More's Skill

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9 Widener J. Pub. L. 295 (1999-2000)


Robert Bolt chose a phrase from a sixteenth century poet named Robert Whittinton for the title of his modem play about Thomas More: "[A] man of an angel's wit and singular learning; I know not his fellow. For where is the man of that gentleness, lowliness, and affability? And as time requireth a man of marvellous mirth and pastimes; and sometimes of as sad gravity: a man for all seasons."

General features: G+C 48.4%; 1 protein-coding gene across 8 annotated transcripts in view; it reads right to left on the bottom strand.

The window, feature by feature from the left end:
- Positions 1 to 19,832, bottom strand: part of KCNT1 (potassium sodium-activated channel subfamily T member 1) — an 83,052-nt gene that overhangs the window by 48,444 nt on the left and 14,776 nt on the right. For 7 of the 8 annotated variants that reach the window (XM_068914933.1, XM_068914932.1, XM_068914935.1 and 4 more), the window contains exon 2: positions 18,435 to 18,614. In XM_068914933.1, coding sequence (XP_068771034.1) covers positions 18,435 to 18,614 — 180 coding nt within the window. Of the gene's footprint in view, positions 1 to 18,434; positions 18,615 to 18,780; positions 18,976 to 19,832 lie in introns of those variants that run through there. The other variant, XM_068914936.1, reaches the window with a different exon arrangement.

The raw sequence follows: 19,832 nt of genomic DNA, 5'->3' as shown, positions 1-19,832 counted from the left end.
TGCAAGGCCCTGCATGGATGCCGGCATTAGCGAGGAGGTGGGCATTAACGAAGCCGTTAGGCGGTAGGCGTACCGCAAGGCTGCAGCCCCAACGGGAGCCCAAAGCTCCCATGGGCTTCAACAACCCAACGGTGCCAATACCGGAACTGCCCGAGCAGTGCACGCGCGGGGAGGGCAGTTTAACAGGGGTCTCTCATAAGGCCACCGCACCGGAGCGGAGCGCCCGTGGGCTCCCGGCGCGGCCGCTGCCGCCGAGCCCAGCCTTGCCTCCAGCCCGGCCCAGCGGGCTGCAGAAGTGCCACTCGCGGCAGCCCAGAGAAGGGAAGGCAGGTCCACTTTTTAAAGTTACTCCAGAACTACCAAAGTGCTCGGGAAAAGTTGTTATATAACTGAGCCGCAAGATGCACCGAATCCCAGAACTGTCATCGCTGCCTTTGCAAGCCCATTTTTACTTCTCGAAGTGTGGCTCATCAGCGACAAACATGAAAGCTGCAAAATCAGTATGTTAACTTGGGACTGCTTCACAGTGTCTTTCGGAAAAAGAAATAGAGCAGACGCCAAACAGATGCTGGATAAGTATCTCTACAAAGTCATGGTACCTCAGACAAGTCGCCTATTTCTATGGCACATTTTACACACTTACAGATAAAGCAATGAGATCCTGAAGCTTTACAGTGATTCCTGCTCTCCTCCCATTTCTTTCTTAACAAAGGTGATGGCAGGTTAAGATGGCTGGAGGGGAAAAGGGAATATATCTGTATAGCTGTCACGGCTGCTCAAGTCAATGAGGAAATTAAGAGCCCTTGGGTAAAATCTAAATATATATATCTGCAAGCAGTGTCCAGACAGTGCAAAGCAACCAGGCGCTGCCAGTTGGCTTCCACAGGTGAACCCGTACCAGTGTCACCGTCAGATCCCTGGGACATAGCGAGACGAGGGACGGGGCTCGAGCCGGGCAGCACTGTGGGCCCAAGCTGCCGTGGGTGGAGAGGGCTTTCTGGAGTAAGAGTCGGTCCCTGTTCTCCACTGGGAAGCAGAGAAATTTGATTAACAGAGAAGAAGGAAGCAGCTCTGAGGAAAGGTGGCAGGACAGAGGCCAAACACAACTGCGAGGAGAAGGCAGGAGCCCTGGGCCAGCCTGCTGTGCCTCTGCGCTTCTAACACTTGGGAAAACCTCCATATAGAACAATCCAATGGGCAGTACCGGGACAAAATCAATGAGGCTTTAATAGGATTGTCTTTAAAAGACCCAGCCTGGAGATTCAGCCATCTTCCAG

Bolt's title suggests that he took a gamble on the possibility that More would have modern, universal appeal. I have been interested in how that gamble worked out. If you look at it from the other side-that is, not from More's personality but from the modem personalities that have found More to be a hero—you notice something interesting: We usually come up with the heroes we need. Our hero stories tell more about us than about our heroes. There is also evidence in the fact that the Roman Catholic Church did not do much about More until the late nineteenth century.



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